Known for its large tiger population, Ranthambore National Park or Ranthambore is a national park in northern India, established as the Sawai Madhopur Game Sanctuary in 1955 by the Government of India. Declared one of the Project Tiger reserves in 1973, the Ranthambore National Park became a national park on 1 November 1980.
The neighboring forests were declared the Sawai Man Singh Sanctuary and Keladevi Sanctuary, in 1984. Known for its Bengal tigers, Ranthambore wildlife sanctuary is one of the recommended destinations in India to view these creatures in their original jungle environment.
Some other animals are found in this place, including the Indian leopard, nilgai, striped hyena, sloth bear, southern plains gray langur, chital, mugger crocodile, sambar, wild boar, and rhesus macaque. Home to a wide variety of trees, plants, birds, and reptiles, Ranthambore is located in the Sawai Madhopur district of southeastern Rajasthan, about 140 km southeast of Jaipur.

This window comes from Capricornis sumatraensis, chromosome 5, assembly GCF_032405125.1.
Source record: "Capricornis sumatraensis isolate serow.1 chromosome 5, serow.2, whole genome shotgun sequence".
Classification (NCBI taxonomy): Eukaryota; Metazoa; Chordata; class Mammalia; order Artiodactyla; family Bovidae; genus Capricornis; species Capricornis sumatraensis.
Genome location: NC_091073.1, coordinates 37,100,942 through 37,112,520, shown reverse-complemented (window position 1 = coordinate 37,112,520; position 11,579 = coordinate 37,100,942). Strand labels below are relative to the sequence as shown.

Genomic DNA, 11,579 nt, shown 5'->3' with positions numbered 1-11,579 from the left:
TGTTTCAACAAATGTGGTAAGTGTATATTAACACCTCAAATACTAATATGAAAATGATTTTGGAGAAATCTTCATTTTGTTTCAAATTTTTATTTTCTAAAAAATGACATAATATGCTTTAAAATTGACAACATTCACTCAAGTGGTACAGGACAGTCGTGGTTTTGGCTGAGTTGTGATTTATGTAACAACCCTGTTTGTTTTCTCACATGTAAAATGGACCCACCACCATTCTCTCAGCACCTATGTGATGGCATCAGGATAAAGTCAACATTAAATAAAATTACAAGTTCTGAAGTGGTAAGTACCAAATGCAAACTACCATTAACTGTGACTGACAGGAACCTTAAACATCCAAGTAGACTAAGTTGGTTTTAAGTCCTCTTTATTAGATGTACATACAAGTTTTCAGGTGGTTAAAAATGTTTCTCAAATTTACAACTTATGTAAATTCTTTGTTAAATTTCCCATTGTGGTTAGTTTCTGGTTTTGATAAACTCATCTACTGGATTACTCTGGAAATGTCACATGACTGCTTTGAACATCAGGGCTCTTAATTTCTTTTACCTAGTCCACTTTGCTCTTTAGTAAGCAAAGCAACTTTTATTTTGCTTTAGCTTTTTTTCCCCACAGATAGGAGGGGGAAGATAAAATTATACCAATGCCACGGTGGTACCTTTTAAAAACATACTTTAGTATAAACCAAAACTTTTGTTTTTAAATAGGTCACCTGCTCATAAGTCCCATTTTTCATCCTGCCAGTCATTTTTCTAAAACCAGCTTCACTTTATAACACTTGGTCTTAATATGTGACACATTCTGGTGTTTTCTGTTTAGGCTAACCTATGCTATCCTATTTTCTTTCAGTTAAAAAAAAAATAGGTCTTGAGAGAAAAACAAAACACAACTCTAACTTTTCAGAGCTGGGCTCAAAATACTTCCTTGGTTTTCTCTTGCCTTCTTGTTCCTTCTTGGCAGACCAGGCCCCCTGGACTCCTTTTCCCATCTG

Named after the historic Ranthambore fortress, which lies within the park, Ranthambore, lies at the edge of a plateau and is bounded to the north by the Banas River, and the south by the Chambal River.